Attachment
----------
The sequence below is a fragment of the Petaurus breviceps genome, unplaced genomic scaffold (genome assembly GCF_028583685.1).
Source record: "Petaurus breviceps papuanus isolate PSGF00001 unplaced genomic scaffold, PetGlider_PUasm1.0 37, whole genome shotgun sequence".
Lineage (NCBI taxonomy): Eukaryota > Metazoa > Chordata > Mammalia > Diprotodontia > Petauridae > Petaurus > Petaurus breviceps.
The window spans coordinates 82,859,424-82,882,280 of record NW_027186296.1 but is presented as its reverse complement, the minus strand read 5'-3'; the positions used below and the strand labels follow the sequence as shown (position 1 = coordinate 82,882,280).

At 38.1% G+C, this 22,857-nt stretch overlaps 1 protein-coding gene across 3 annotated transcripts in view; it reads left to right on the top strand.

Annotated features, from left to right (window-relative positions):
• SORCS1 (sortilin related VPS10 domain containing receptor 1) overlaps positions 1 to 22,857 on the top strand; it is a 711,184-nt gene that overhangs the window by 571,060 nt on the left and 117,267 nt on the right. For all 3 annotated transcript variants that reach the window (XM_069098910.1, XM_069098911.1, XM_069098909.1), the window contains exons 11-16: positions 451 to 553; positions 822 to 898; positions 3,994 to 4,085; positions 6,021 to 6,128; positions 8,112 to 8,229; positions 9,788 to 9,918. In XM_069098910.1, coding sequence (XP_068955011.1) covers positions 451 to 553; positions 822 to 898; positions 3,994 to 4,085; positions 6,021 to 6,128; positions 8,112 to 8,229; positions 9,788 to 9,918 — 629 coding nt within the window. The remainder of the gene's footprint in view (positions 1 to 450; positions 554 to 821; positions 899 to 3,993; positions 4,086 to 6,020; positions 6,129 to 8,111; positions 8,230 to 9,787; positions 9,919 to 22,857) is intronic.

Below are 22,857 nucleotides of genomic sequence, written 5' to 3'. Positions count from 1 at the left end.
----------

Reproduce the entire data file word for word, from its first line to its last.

The sequence below is a fragment of the Petaurus breviceps genome, unplaced genomic scaffold (genome assembly GCF_028583685.1).
Source record: "Petaurus breviceps papuanus isolate PSGF00001 unplaced genomic scaffold, PetGlider_PUasm1.0 37, whole genome shotgun sequence".
Lineage (NCBI taxonomy): Eukaryota > Metazoa > Chordata > Mammalia > Diprotodontia > Petauridae > Petaurus > Petaurus breviceps.
The window spans coordinates 82,859,424-82,882,280 of record NW_027186296.1 but is presented as its reverse complement, the minus strand read 5'-3'; the positions used below and the strand labels follow the sequence as shown (position 1 = coordinate 82,882,280).

At 38.1% G+C, this 22,857-nt stretch overlaps 1 protein-coding gene across 3 annotated transcripts in view; it reads left to right on the top strand.

Annotated features, from left to right (window-relative positions):
• SORCS1 (sortilin related VPS10 domain containing receptor 1) overlaps positions 1 to 22,857 on the top strand; it is a 711,184-nt gene that overhangs the window by 571,060 nt on the left and 117,267 nt on the right. For all 3 annotated transcript variants that reach the window (XM_069098910.1, XM_069098911.1, XM_069098909.1), the window contains exons 11-16: positions 451 to 553; positions 822 to 898; positions 3,994 to 4,085; positions 6,021 to 6,128; positions 8,112 to 8,229; positions 9,788 to 9,918. In XM_069098910.1, coding sequence (XP_068955011.1) covers positions 451 to 553; positions 822 to 898; positions 3,994 to 4,085; positions 6,021 to 6,128; positions 8,112 to 8,229; positions 9,788 to 9,918 — 629 coding nt within the window. The remainder of the gene's footprint in view (positions 1 to 450; positions 554 to 821; positions 899 to 3,993; positions 4,086 to 6,020; positions 6,129 to 8,111; positions 8,230 to 9,787; positions 9,919 to 22,857) is intronic.

Below are 22,857 nucleotides of genomic sequence, written 5' to 3'. Positions count from 1 at the left end.